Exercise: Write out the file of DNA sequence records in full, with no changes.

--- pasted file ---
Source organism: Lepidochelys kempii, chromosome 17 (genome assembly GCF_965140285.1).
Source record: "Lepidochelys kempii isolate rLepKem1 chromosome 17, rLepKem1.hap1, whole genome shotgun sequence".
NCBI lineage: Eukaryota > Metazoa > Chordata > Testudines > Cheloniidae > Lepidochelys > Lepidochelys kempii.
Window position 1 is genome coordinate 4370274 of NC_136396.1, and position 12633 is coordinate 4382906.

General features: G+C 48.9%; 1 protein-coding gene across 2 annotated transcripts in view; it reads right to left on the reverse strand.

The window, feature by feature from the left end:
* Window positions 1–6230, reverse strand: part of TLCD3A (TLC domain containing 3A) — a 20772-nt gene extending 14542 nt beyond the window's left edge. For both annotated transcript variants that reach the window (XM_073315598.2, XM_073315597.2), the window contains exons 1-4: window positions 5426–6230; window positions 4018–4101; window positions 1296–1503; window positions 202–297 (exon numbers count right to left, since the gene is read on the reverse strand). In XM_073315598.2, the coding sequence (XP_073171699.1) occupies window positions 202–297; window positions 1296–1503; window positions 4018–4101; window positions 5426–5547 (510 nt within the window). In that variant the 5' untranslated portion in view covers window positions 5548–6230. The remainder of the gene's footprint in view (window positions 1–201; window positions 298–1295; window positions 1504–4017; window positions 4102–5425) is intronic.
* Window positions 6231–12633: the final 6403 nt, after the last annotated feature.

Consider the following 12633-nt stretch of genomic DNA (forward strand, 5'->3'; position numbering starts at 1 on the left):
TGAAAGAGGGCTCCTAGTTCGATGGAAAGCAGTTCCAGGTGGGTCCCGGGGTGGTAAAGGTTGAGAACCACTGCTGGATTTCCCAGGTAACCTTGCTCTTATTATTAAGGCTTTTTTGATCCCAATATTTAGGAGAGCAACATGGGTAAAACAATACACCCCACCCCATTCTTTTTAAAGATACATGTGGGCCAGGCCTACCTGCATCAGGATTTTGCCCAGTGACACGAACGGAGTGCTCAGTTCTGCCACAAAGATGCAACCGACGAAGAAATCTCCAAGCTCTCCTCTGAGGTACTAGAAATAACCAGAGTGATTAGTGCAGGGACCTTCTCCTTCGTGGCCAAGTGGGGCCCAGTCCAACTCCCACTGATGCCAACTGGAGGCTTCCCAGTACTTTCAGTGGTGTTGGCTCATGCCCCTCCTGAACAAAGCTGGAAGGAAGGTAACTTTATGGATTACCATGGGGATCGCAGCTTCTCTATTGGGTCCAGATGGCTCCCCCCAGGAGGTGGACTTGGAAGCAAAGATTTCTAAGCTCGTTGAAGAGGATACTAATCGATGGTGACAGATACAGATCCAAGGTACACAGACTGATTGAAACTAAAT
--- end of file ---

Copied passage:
Source organism: Lepidochelys kempii, chromosome 17 (genome assembly GCF_965140285.1).
Source record: "Lepidochelys kempii isolate rLepKem1 chromosome 17, rLepKem1.hap1, whole genome shotgun sequence".
NCBI lineage: Eukaryota > Metazoa > Chordata > Testudines > Cheloniidae > Lepidochelys > Lepidochelys kempii.
Window position 1 is genome coordinate 4370274 of NC_136396.1, and position 12633 is coordinate 4382906.

General features: G+C 48.9%; 1 protein-coding gene across 2 annotated transcripts in view; it reads right to left on the reverse strand.

The window, feature by feature from the left end:
* Window positions 1–6230, reverse strand: part of TLCD3A (TLC domain containing 3A) — a 20772-nt gene extending 14542 nt beyond the window's left edge. For both annotated transcript variants that reach the window (XM_073315598.2, XM_073315597.2), the window contains exons 1-4: window positions 5426–6230; window positions 4018–4101; window positions 1296–1503; window positions 202–297 (exon numbers count right to left, since the gene is read on the reverse strand). In XM_073315598.2, the coding sequence (XP_073171699.1) occupies window positions 202–297; window positions 1296–1503; window positions 4018–4101; window positions 5426–5547 (510 nt within the window). In that variant the 5' untranslated portion in view covers window positions 5548–6230. The remainder of the gene's footprint in view (window positions 1–201; window positions 298–1295; window positions 1504–4017; window positions 4102–5425) is intronic.
* Window positions 6231–12633: the final 6403 nt, after the last annotated feature.

Consider the following 12633-nt stretch of genomic DNA (forward strand, 5'->3'; position numbering starts at 1 on the left):
TGAAAGAGGGCTCCTAGTTCGATGGAAAGCAGTTCCAGGTGGGTCCCGGGGTGGTAAAGGTTGAGAACCACTGCTGGATTTCCCAGGTAACCTTGCTCTTATTATTAAGGCTTTTTTGATCCCAATATTTAGGAGAGCAACATGGGTAAAACAATACACCCCACCCCATTCTTTTTAAAGATACATGTGGGCCAGGCCTACCTGCATCAGGATTTTGCCCAGTGACACGAACGGAGTGCTCAGTTCTGCCACAAAGATGCAACCGACGAAGAAATCTCCAAGCTCTCCTCTGAGGTACTAGAAATAACCAGAGTGATTAGTGCAGGGACCTTCTCCTTCGTGGCCAAGTGGGGCCCAGTCCAACTCCCACTGATGCCAACTGGAGGCTTCCCAGTACTTTCAGTGGTGTTGGCTCATGCCCCTCCTGAACAAAGCTGGAAGGAAGGTAACTTTATGGATTACCATGGGGATCGCAGCTTCTCTATTGGGTCCAGATGGCTCCCCCCAGGAGGTGGACTTGGAAGCAAAGATTTCTAAGCTCGTTGAAGAGGATACTAATCGATGGTGACAGATACAGATCCAAGGTACACAGACTGATTGAAACTAAAT